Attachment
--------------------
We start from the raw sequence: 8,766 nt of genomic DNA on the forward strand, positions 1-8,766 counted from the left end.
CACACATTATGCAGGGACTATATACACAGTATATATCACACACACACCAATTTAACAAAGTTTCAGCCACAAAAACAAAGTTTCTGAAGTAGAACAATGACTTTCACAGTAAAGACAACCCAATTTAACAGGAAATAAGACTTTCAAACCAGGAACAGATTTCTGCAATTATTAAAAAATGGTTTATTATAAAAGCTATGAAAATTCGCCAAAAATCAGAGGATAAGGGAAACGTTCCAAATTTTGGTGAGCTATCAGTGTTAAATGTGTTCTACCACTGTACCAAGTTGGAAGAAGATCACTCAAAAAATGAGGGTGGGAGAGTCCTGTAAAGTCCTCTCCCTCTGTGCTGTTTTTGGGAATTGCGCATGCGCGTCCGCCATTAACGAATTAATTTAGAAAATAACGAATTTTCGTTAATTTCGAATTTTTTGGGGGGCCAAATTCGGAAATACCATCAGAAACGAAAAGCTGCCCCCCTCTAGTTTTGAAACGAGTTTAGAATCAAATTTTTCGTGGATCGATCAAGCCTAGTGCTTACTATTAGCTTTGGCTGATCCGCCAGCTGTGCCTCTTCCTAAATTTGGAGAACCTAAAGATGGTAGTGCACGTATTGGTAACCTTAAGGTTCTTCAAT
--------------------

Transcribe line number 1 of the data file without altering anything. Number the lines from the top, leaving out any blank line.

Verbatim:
We start from the raw sequence: 8,766 nt of genomic DNA on the forward strand, positions 1-8,766 counted from the left end.